The year was 2005 and I was in one of Zavitz Hall‘s painting studios. The instructor was making his way through the room. We students stood in front of our easels, painting diligently. Everyone had earphones in, working to our own personal playlists.
On one of those days I overheard a comment from the instructor that stuck with me:
You only need another three hours on this painting. The trick is, you need the right three hours.
And if you’ve ever gone to art school, you know those words ring true. You could paint all day and night and still be no closer to your finished product. You end up overworking it, and have to scrape off paint and start an area all over again. You could count yourself lucky if you at least made some progress, rather than leaving the painting in a worse state than how you came to it. My friends had their own tricky assignments, but they knew if they put four hours’ worth of work in to it, they’d have four hours’ worth of a product on their hands. Like a marathon. Yes it’s hard, but each time you put one foot in front of the other, you get closer to the end. I saw no such guarantee in art. It’s more of a lindy-hop. There’s some shuffling forward, but a lot of backwards and sideways and spinning movement too.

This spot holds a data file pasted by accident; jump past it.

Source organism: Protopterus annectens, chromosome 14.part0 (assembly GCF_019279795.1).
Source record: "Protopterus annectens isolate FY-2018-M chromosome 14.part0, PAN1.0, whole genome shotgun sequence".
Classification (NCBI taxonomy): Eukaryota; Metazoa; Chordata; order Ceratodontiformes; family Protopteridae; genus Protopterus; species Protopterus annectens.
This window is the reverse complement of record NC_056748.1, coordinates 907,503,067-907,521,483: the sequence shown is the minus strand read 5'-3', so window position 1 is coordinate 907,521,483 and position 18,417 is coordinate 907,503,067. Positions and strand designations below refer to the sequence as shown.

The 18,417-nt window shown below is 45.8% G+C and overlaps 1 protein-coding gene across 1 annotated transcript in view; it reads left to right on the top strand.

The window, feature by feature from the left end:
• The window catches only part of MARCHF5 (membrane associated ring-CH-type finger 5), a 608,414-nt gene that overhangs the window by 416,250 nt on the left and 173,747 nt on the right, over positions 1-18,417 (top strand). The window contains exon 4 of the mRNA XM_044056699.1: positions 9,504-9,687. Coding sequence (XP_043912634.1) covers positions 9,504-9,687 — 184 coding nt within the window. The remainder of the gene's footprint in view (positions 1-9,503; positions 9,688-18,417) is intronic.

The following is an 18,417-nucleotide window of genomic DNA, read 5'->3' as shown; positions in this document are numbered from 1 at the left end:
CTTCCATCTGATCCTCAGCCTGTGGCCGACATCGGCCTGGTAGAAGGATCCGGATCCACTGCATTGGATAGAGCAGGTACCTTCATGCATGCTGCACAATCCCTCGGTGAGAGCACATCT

But if you paint those right three hours, each stroke ends up being exactly what you wanted, with no mistakes, and the painting comes together without a struggle.
Since the epicness of Ladies Learning Code and FITC I’ve been working away at creating a personal website. I genuinely can’t wait to get home and bust out my Text Edit files and fiddle with HTML and CSS. But my coding sessions don’t always go well. I can tinker with one element of my website for hours and still not get it to work. Or if I get it to work, it breaks another part of the website.
But like painting, occasionally you get right three hours of coding in, and every keystroke gets you that much closer to your intended result.
And yes, fine, I suppose in all things, those wrong hours you spend, where you find yourself back where you started, or worse, with more of a mess on your hands than before, are needed. You need to screw up and understand what you don’t want in order to work out what it is you do want. It’s still frustrating as heck.
Oh, and another reason painting is like coding – turns out I’m fairly awesome at both (you can see how awesome I am at coding in a few weeks).